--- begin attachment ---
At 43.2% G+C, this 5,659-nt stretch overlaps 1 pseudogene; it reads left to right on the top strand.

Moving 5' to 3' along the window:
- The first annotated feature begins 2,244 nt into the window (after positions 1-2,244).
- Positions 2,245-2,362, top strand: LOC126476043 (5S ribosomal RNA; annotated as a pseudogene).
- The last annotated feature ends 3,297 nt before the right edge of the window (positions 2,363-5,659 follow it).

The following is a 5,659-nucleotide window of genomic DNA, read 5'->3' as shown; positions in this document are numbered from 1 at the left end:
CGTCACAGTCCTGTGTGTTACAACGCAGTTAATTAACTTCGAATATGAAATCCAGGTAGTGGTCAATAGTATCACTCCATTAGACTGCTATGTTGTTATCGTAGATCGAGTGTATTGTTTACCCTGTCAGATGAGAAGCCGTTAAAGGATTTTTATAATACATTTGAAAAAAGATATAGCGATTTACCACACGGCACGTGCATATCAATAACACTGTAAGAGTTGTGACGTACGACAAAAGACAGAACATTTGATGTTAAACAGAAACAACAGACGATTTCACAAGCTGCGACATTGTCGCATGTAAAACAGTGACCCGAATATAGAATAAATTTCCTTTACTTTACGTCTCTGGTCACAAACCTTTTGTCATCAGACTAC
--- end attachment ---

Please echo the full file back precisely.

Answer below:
At 43.2% G+C, this 5,659-nt stretch overlaps 1 pseudogene; it reads left to right on the top strand.

Moving 5' to 3' along the window:
- The first annotated feature begins 2,244 nt into the window (after positions 1-2,244).
- Positions 2,245-2,362, top strand: LOC126476043 (5S ribosomal RNA; annotated as a pseudogene).
- The last annotated feature ends 3,297 nt before the right edge of the window (positions 2,363-5,659 follow it).

The following is a 5,659-nucleotide window of genomic DNA, read 5'->3' as shown; positions in this document are numbered from 1 at the left end:
CGTCACAGTCCTGTGTGTTACAACGCAGTTAATTAACTTCGAATATGAAATCCAGGTAGTGGTCAATAGTATCACTCCATTAGACTGCTATGTTGTTATCGTAGATCGAGTGTATTGTTTACCCTGTCAGATGAGAAGCCGTTAAAGGATTTTTATAATACATTTGAAAAAAGATATAGCGATTTACCACACGGCACGTGCATATCAATAACACTGTAAGAGTTGTGACGTACGACAAAAGACAGAACATTTGATGTTAAACAGAAACAACAGACGATTTCACAAGCTGCGACATTGTCGCATGTAAAACAGTGACCCGAATATAGAATAAATTTCCTTTACTTTACGTCTCTGGTCACAAACCTTTTGTCATCAGACTAC